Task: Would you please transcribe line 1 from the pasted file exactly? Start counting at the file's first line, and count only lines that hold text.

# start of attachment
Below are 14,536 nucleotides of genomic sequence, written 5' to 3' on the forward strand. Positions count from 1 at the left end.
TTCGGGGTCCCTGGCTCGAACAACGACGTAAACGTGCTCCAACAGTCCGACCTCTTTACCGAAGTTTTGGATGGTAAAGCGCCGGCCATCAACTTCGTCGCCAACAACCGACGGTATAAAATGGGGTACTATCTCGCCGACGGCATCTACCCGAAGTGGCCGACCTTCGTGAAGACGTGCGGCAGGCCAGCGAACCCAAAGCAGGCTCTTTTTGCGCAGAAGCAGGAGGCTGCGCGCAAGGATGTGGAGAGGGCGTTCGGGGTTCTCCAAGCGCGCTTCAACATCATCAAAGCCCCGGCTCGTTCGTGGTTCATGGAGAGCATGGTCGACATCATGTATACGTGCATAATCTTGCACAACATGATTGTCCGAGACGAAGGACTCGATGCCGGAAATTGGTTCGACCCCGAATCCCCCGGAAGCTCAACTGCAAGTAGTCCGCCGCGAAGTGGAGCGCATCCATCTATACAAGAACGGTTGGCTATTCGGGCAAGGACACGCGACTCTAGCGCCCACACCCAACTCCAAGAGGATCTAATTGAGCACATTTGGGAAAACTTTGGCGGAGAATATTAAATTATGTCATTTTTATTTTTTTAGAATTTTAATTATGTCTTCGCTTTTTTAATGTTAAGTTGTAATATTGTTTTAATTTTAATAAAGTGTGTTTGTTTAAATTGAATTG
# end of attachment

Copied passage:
Below are 14,536 nucleotides of genomic sequence, written 5' to 3' on the forward strand. Positions count from 1 at the left end.